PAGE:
Study upends conventional view of opioid mechanism of action | National Institutes of Health (NIH) – May 10, 2018
NIH-funded scientists find new molecular target for developing safer pain medications.
A new discovery shows that opioids used to treat pain, such as morphine and oxycodone, produce their effects by binding to receptors inside neurons, contrary to conventional wisdom that they acted only on the same surface receptors as endogenous opioids, which are produced naturally in the brain. Continue reading
Analgesic tolerance without demonstrable opioid-induced hyperalgesia: a double-blinded, randomized, placebo-controlled trial of sustained-release morphine. – PubMed – NCBI – Pain. 2012 Aug
This is the highest quality of research design: double-blinded, randomized, and placebo-controlled – you can ask for nothing more – and it showed NO hyperalgesia.
Although often successful in acute settings, long-term use of opioid pain medications may be accompanied by waning levels of analgesic response not readily attributable to advancing underlying disease, necessitating dose escalation to attain pain relief.
How would a doctor or even a patient be able to tell the difference between increasing tolerance and “advancing underlying disease”? Continue reading
Executive function in chronic pain patients and healthy controls: Different cortical activation during response inhibition in fibromyalgia – free full-text /PMC3715316/ – Dec 2011
The primary symptom of fibromyalgia (FM) is chronic, widespread pain; however, patients report additional symptoms including decreased concentration and memory.
Performance based deficits are seen mainly in tests of working memory and executive function.
Neural correlates of executive function were investigated in 18 FM patients and 14 age-matched HCs during a simple go/no-go task (response inhibition) while they underwent functional magnetic resonance imaging (fMRI). Continue reading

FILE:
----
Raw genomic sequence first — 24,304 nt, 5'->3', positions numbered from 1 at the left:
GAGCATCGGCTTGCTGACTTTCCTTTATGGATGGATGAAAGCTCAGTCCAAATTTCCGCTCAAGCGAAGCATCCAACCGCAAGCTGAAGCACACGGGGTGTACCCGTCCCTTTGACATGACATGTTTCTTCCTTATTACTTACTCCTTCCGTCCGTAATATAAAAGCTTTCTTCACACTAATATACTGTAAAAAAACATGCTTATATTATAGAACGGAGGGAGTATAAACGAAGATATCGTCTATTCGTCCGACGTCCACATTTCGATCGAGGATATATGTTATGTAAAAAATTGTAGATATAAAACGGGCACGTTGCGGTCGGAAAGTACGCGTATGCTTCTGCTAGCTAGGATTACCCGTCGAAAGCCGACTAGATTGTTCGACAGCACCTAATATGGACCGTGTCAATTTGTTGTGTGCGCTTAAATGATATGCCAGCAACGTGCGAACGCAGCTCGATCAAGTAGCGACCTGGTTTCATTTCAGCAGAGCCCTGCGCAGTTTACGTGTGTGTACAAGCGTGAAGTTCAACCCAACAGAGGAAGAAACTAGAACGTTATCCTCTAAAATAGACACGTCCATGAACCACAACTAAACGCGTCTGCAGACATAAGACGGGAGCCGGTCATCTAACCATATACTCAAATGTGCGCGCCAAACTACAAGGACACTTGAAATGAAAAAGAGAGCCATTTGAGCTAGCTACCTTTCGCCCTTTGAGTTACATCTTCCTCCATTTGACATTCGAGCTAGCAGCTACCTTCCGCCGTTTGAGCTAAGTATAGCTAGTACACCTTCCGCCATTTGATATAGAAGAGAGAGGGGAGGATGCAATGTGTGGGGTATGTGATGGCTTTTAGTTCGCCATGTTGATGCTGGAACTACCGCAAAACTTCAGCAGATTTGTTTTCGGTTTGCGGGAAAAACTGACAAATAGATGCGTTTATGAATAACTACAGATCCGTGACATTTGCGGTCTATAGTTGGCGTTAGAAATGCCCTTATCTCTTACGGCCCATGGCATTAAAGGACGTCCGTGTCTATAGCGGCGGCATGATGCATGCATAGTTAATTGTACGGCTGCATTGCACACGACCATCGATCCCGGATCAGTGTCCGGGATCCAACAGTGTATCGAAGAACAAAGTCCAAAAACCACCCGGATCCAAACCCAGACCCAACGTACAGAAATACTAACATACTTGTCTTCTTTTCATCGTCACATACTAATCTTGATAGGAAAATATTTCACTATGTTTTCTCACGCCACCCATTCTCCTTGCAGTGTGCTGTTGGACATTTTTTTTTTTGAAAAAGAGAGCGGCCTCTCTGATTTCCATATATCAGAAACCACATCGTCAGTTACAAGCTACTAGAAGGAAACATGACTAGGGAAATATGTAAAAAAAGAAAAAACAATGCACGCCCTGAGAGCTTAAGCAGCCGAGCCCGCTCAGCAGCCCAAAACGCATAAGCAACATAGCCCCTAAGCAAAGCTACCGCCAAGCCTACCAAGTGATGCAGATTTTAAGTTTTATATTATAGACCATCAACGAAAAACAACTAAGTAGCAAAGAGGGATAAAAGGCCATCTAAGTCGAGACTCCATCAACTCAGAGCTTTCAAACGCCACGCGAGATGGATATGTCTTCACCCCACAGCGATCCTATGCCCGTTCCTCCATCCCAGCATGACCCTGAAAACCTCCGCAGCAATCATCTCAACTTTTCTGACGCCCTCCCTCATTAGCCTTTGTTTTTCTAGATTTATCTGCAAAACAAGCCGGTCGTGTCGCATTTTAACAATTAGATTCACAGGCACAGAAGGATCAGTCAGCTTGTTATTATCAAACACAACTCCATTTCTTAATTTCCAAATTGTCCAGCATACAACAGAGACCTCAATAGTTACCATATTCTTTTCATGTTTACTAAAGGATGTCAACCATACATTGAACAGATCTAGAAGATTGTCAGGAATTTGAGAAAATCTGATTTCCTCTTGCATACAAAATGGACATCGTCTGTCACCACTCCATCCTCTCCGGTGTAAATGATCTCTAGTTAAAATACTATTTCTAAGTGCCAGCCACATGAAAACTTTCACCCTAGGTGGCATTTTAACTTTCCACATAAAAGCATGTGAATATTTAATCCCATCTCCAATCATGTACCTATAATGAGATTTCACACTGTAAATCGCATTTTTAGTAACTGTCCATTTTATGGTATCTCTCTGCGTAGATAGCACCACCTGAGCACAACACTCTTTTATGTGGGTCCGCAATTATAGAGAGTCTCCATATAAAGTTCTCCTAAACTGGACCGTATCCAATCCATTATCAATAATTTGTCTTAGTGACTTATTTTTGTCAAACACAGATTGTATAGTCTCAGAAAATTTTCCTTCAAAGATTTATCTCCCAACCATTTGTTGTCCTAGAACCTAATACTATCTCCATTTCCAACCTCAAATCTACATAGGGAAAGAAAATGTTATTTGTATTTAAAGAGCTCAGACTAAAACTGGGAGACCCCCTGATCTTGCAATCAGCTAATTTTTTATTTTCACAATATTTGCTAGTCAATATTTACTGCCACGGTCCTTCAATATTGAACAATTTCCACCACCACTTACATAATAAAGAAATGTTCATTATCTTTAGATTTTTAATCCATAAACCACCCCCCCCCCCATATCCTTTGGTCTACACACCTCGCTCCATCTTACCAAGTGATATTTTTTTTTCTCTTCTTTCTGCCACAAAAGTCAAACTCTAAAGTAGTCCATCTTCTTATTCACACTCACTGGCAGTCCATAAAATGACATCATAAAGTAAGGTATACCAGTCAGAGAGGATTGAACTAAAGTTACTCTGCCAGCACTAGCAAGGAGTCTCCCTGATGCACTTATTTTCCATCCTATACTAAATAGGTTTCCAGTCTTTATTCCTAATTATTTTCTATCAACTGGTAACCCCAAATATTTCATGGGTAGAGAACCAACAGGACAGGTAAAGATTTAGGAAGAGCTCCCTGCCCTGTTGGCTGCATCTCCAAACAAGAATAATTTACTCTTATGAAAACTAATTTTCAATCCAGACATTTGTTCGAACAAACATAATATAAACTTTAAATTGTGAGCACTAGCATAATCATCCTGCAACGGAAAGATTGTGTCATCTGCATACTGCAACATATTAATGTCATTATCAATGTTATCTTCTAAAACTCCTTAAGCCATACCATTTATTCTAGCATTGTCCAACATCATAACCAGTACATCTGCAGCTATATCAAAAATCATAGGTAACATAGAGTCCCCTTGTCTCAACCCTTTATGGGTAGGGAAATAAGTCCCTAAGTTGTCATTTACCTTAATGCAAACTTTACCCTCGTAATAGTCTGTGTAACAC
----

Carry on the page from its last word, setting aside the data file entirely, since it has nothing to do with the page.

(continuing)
Does an Exploding Brain Network Cause Chronic Pain? – Michigan Medicine – University of Michigan – Jan 2018
A new study finds that patients with fibromyalgia have brain networks primed for rapid, global responses to minor changes.
This abnormal hypersensitivity, called explosive synchronization (ES), can be seen in other network phenomena across nature.
Researchers from the University of Michigan and Pohang University of Science and Technology in South Korea report evidence of ES in the brains of people with fibromyalgia, a condition characterized by widespread, chronic pain. Continue reading
To treat back pain, look to the brain not the spine | Aeon Essays – September 2017 by Cathryn Jakobson Ramin
For patient after patient seeking to cure chronic back pain, the experience is years of frustration. Whether they strive to treat their aching muscles, bones and ligaments through physical therapy, massage or rounds of surgery, relief is often elusive – if the pain has not been made even worse.
Now a new working hypothesis explains why: persistent back pain with no obvious mechanical source does not always result from tissue damage.
Instead, that pain is generated by the central nervous system (CNS) and lives within the brain itself. Continue reading